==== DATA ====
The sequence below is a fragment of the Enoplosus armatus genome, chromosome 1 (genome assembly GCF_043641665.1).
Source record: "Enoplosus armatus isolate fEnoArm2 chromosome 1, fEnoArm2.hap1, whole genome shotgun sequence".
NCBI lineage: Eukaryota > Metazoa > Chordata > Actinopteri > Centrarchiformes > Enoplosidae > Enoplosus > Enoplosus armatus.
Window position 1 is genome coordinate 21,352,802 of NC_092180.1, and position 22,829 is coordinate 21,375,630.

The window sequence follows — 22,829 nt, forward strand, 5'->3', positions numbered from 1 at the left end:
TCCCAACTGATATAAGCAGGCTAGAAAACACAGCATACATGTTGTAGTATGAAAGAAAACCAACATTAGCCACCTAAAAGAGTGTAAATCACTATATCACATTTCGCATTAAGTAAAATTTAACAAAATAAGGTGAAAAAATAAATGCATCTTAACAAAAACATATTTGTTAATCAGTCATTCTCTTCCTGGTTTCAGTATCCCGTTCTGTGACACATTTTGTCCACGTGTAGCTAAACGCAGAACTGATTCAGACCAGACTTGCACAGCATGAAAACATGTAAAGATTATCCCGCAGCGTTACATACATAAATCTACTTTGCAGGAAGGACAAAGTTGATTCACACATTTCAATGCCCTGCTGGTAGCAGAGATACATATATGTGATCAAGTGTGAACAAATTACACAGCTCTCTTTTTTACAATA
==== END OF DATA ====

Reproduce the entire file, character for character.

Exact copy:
The sequence below is a fragment of the Enoplosus armatus genome, chromosome 1 (genome assembly GCF_043641665.1).
Source record: "Enoplosus armatus isolate fEnoArm2 chromosome 1, fEnoArm2.hap1, whole genome shotgun sequence".
NCBI lineage: Eukaryota > Metazoa > Chordata > Actinopteri > Centrarchiformes > Enoplosidae > Enoplosus > Enoplosus armatus.
Window position 1 is genome coordinate 21,352,802 of NC_092180.1, and position 22,829 is coordinate 21,375,630.

The window sequence follows — 22,829 nt, forward strand, 5'->3', positions numbered from 1 at the left end:
TCCCAACTGATATAAGCAGGCTAGAAAACACAGCATACATGTTGTAGTATGAAAGAAAACCAACATTAGCCACCTAAAAGAGTGTAAATCACTATATCACATTTCGCATTAAGTAAAATTTAACAAAATAAGGTGAAAAAATAAATGCATCTTAACAAAAACATATTTGTTAATCAGTCATTCTCTTCCTGGTTTCAGTATCCCGTTCTGTGACACATTTTGTCCACGTGTAGCTAAACGCAGAACTGATTCAGACCAGACTTGCACAGCATGAAAACATGTAAAGATTATCCCGCAGCGTTACATACATAAATCTACTTTGCAGGAAGGACAAAGTTGATTCACACATTTCAATGCCCTGCTGGTAGCAGAGATACATATATGTGATCAAGTGTGAACAAATTACACAGCTCTCTTTTTTACAATA